The blanks having been shaped, I progressed to the actual sharpening process. We learned to make our own knives when I was at North Bennet Street School, as I have mentioned in this blog before. Although that process was painful, frustrating, and time-consuming, filled with lots of whining, crying, and the sharing of disturbing nightmares among my fellow students (Mark, I’m so sorry we put you through all that!), now I feel totally confident when dealing with anything knife-related, from small hand tools to board shears and guillotines. Since then and now, I have had a lot of time to think about steel, its uses, types, and qualities, and observe the tools I see in the field. I can appreciate the extreme hardness of the steel we use for our bookbinding tools. I have experienced tools that hold their edges and tools that don’t.

In any case, now I use a combination of Jeff Peachey’s sharpening system, a dry system which uses disposable sheets of progressively-smaller grit microabrasive papers, and my good old Japanese water stones from school.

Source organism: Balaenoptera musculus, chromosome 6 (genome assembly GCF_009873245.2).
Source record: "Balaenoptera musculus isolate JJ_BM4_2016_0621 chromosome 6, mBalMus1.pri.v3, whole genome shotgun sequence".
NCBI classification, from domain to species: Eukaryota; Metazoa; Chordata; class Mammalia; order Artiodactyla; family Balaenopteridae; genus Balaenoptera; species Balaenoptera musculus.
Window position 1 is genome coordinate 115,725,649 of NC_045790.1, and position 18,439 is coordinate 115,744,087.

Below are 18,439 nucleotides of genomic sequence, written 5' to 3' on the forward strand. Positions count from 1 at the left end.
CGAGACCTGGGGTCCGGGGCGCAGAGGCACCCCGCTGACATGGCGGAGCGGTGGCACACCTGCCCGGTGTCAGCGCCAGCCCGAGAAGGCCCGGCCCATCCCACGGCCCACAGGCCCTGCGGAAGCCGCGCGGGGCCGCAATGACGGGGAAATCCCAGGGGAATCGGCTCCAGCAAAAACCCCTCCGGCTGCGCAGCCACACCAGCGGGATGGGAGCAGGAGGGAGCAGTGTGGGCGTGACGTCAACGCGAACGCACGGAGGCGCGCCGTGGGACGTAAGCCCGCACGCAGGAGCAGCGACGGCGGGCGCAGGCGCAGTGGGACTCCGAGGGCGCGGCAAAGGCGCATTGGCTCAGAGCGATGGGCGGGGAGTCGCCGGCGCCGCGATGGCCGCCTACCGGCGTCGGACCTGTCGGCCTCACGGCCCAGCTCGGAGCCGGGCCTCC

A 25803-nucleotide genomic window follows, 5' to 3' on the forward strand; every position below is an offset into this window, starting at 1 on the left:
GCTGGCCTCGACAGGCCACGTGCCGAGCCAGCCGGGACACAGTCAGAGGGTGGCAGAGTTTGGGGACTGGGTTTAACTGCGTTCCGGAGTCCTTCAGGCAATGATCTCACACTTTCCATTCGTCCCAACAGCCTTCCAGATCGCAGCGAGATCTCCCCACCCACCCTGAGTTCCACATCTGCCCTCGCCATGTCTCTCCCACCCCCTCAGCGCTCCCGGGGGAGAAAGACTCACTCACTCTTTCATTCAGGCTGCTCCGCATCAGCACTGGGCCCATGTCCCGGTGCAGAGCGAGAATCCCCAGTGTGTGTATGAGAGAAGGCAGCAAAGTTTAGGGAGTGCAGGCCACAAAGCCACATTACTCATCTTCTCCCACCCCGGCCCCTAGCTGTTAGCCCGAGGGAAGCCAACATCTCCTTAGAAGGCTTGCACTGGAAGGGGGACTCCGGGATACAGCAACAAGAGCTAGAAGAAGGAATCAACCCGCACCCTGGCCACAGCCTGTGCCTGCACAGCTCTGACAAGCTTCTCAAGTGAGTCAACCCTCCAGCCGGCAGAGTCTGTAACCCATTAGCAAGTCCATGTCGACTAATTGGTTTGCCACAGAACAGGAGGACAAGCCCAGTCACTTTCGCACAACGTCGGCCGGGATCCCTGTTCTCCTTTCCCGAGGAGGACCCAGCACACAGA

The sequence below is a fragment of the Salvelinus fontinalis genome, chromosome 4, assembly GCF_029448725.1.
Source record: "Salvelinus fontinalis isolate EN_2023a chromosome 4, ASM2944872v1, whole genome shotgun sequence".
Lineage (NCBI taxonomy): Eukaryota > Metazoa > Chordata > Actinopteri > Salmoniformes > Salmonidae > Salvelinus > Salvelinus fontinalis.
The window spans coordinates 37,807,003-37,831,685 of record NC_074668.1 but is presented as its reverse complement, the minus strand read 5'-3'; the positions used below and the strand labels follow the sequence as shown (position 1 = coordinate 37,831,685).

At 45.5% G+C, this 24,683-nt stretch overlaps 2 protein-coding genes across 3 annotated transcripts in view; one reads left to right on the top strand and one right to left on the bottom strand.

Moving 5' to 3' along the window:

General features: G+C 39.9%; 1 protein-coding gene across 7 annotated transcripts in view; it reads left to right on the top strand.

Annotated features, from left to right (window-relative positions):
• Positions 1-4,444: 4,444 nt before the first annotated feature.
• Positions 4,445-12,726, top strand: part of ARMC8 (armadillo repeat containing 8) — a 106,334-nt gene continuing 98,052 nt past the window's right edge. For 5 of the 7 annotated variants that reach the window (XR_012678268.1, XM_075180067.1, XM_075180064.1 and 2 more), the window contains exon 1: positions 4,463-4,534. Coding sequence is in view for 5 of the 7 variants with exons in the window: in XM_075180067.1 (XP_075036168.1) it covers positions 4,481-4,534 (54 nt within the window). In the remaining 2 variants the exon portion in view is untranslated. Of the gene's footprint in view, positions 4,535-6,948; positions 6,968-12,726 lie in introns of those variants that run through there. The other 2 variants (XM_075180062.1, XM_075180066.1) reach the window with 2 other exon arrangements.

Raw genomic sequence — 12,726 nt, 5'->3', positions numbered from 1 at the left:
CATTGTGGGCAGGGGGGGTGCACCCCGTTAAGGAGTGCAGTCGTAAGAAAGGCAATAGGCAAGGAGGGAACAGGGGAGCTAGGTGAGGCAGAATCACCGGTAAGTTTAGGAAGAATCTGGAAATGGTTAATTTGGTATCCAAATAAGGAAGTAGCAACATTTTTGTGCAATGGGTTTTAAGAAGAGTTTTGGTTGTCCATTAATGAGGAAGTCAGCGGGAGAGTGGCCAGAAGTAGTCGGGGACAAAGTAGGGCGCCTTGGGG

The 6000 grit water stone with nigura stone in the foreground. Finishing strop is to the right, and three knife blanks at the back (with my own lifting knife in its sheath on top).

The 6000 grit water stone with nigura stone in the foreground. Finishing strop is to the right, and three knife blanks at the back (with my own lifting knife in its sheath on top).

Although the adhesive-backed papers are really easy to use, and much cleaner than the water stones, I used the water stones to create the edges on my seven students’ lifting knives.

From left to right: a Hewit paring knife I use as a blank; two right-handed lifting knives after being sharpened on a Peachey slab of 80-micron sandpaper, left-handed knife after same.

From left to right: a Hewit paring knife I use as a blank; two right-handed lifting knives after being sharpened on a Peachey slab of 80-micron sandpaper, left-handed knife after same.